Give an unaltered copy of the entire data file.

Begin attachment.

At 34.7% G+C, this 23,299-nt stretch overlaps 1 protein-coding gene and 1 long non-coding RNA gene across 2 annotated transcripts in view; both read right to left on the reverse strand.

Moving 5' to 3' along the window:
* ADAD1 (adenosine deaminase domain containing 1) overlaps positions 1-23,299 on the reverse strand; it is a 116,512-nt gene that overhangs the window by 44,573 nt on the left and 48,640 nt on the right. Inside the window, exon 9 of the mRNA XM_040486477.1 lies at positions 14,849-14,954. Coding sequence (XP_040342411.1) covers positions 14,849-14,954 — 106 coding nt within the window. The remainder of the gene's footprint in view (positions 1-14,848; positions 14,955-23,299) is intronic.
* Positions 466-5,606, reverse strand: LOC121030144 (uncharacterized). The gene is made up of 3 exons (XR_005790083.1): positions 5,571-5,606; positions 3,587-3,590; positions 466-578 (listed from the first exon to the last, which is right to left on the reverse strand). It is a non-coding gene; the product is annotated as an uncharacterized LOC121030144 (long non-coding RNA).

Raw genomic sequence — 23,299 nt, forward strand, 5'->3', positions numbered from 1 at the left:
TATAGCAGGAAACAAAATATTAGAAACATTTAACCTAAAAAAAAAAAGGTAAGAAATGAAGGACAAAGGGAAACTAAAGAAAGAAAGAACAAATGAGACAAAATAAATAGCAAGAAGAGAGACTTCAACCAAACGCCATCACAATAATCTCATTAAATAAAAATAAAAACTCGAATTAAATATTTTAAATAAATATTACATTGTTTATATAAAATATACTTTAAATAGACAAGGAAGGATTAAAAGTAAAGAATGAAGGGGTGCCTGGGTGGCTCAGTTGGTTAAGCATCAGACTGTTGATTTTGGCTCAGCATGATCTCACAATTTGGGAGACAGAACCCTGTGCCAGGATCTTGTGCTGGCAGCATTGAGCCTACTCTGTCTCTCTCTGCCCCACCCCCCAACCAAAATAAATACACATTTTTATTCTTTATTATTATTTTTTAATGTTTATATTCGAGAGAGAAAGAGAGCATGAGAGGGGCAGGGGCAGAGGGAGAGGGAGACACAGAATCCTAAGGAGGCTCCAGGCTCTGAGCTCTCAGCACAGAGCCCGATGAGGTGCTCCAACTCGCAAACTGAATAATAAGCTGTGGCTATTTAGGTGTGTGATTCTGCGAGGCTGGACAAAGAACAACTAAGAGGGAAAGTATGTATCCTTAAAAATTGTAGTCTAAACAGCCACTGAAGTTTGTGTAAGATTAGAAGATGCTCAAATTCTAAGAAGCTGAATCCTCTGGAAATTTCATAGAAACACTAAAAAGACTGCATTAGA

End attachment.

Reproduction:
At 34.7% G+C, this 23,299-nt stretch overlaps 1 protein-coding gene and 1 long non-coding RNA gene across 2 annotated transcripts in view; both read right to left on the reverse strand.

Moving 5' to 3' along the window:
* ADAD1 (adenosine deaminase domain containing 1) overlaps positions 1-23,299 on the reverse strand; it is a 116,512-nt gene that overhangs the window by 44,573 nt on the left and 48,640 nt on the right. Inside the window, exon 9 of the mRNA XM_040486477.1 lies at positions 14,849-14,954. Coding sequence (XP_040342411.1) covers positions 14,849-14,954 — 106 coding nt within the window. The remainder of the gene's footprint in view (positions 1-14,848; positions 14,955-23,299) is intronic.
* Positions 466-5,606, reverse strand: LOC121030144 (uncharacterized). The gene is made up of 3 exons (XR_005790083.1): positions 5,571-5,606; positions 3,587-3,590; positions 466-578 (listed from the first exon to the last, which is right to left on the reverse strand). It is a non-coding gene; the product is annotated as an uncharacterized LOC121030144 (long non-coding RNA).

Raw genomic sequence — 23,299 nt, forward strand, 5'->3', positions numbered from 1 at the left:
TATAGCAGGAAACAAAATATTAGAAACATTTAACCTAAAAAAAAAAAGGTAAGAAATGAAGGACAAAGGGAAACTAAAGAAAGAAAGAACAAATGAGACAAAATAAATAGCAAGAAGAGAGACTTCAACCAAACGCCATCACAATAATCTCATTAAATAAAAATAAAAACTCGAATTAAATATTTTAAATAAATATTACATTGTTTATATAAAATATACTTTAAATAGACAAGGAAGGATTAAAAGTAAAGAATGAAGGGGTGCCTGGGTGGCTCAGTTGGTTAAGCATCAGACTGTTGATTTTGGCTCAGCATGATCTCACAATTTGGGAGACAGAACCCTGTGCCAGGATCTTGTGCTGGCAGCATTGAGCCTACTCTGTCTCTCTCTGCCCCACCCCCCAACCAAAATAAATACACATTTTTATTCTTTATTATTATTTTTTAATGTTTATATTCGAGAGAGAAAGAGAGCATGAGAGGGGCAGGGGCAGAGGGAGAGGGAGACACAGAATCCTAAGGAGGCTCCAGGCTCTGAGCTCTCAGCACAGAGCCCGATGAGGTGCTCCAACTCGCAAACTGAATAATAAGCTGTGGCTATTTAGGTGTGTGATTCTGCGAGGCTGGACAAAGAACAACTAAGAGGGAAAGTATGTATCCTTAAAAATTGTAGTCTAAACAGCCACTGAAGTTTGTGTAAGATTAGAAGATGCTCAAATTCTAAGAAGCTGAATCCTCTGGAAATTTCATAGAAACACTAAAAAGACTGCATTAGA